A boat was bitten by a 15-foot great white shark off the coast of California July 8.
Mark Davis was fishing for squid a quarter-mile from the Capitola Beach in Santa Cruz when he was slammed by a great white shark at 6:15 a.m. The shark lifted his small boat about 4 feet out of the water. A nearby fisherman saw the commotion and came to check on Davis.
“I heard him go, ‘Holy’—you know—‘It’s a great white!’ We looked in the water and there was a 15-foot great white, and that thing was really charged up. It was ripping back and forth, looking around,” Davis told The Mercury News.
“It was a full-on slam attack from down below. He came and hit the boat full speed and knocked it into the air. He wasn’t fooling around, and I’m glad it didn’t knock me out because I wouldn’t have wanted to be in the water,” Davis told KSBW television. “He was aggressive and fired up.”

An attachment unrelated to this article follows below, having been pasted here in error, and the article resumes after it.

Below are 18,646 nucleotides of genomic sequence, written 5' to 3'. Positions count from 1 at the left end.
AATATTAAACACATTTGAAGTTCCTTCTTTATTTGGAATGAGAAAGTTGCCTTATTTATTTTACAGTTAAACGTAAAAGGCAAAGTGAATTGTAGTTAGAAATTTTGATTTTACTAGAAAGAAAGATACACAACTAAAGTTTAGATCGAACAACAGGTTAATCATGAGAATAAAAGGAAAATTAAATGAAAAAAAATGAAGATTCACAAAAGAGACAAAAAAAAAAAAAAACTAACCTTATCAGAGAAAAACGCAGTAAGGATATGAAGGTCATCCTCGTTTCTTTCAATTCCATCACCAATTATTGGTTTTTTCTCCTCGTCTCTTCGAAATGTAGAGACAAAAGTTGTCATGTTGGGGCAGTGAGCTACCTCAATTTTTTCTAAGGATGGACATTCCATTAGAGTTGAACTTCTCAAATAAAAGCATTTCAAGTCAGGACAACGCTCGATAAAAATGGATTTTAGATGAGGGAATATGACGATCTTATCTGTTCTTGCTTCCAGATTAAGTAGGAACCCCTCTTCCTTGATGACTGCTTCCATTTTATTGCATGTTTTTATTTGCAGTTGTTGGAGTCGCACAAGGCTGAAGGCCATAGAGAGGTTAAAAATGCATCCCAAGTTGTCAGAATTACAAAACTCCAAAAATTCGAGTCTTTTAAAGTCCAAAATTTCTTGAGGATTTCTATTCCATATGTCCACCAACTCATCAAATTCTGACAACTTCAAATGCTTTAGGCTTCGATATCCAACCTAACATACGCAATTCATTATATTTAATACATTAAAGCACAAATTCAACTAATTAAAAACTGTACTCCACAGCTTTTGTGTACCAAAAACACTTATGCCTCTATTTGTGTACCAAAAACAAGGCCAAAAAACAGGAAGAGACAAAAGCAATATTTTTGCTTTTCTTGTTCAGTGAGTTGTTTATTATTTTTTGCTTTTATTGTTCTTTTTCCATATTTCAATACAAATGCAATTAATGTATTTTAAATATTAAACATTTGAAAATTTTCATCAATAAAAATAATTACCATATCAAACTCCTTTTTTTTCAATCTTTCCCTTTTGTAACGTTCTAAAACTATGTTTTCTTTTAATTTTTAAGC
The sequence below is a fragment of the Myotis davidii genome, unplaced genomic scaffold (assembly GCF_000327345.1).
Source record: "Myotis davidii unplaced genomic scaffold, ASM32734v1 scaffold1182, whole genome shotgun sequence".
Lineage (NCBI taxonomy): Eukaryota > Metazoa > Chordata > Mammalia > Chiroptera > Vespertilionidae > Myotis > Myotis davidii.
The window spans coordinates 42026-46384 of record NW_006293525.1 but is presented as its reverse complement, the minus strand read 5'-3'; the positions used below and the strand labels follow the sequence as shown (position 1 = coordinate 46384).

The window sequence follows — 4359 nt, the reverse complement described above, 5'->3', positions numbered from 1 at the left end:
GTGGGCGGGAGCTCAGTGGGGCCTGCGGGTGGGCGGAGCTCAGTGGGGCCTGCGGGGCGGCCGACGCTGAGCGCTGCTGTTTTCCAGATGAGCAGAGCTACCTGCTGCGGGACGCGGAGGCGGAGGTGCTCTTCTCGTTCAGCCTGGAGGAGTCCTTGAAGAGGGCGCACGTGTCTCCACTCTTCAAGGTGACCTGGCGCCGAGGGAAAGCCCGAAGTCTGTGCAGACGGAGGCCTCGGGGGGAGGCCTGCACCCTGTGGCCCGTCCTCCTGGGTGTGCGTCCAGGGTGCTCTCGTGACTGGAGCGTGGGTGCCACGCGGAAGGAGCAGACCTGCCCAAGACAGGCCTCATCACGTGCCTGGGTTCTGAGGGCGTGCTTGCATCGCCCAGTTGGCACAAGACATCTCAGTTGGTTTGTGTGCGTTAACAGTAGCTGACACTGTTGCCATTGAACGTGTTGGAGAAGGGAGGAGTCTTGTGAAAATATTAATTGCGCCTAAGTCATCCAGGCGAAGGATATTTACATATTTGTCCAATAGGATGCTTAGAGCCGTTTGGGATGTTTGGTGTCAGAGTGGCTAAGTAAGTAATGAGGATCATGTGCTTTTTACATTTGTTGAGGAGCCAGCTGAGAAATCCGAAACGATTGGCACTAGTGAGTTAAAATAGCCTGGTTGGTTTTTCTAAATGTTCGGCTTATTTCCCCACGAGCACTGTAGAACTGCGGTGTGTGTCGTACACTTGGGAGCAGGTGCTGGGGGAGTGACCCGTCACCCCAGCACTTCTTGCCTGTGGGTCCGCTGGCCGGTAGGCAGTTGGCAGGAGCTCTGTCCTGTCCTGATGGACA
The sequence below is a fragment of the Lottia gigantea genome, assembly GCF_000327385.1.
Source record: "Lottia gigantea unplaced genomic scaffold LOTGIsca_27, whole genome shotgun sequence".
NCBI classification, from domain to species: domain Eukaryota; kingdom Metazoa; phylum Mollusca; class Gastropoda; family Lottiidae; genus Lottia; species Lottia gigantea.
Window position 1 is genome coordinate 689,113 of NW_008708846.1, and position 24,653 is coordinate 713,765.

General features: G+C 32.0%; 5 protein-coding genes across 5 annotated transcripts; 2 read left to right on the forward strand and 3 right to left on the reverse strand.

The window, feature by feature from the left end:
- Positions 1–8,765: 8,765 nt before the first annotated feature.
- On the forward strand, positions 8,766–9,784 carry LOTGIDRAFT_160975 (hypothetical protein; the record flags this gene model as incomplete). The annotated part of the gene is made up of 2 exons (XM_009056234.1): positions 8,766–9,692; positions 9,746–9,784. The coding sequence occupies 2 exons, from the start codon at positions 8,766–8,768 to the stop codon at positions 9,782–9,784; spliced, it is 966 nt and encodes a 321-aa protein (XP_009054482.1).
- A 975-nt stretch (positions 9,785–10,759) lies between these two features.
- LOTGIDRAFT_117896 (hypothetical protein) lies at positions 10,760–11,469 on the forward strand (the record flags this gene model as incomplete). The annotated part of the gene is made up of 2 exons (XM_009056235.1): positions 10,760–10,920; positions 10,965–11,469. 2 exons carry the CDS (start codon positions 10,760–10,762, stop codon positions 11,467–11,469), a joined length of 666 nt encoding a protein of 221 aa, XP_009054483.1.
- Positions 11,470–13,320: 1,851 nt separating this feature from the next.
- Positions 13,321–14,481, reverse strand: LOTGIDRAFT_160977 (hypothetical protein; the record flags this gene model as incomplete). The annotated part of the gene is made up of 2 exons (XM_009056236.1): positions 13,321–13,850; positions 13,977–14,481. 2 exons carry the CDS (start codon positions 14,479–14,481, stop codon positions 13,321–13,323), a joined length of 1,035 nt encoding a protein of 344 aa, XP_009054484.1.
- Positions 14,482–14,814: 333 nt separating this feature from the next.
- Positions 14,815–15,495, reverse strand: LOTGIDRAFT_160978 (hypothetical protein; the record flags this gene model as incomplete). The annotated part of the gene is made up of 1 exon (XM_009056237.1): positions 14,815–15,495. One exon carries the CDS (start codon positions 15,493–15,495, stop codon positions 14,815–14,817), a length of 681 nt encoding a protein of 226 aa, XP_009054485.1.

Once he returned to shore, he checked the hull and found gouges in the fiberglass and deep crescent-shaped scars, along with a tooth fragment.
Sharks are common in the area known as the Red Triangle, which is a shark hunting ground for marine mammals. The triangle runs from Monterey Bay to Bodega Head to the Farallon Islands.
“I’ve had other sharks come up to the boat, smaller ones, but not a 15-footer. This thing was huge. I’ve never seen anything that large in the water before and I’ve see a lot of fish,” Davis said.
Shark and boat interactions are not uncommon in the area. Sean Van Sommeran, executive director of the Pelagic Shark Research Foundation, sees reports of sharks biting boats every few years.
Approximately one day later Keith Poe’s vessel was bitten while he was attempting to tag sharks off the California coast. In that case, Poe’s boat was floating near a dead whale carcass that sharks were actively feeding on. In addition, the sharks only attacked the boat during early morning or late evening.
The approximate location has been marked on the 2016 shark attack bites tracking map under no injury.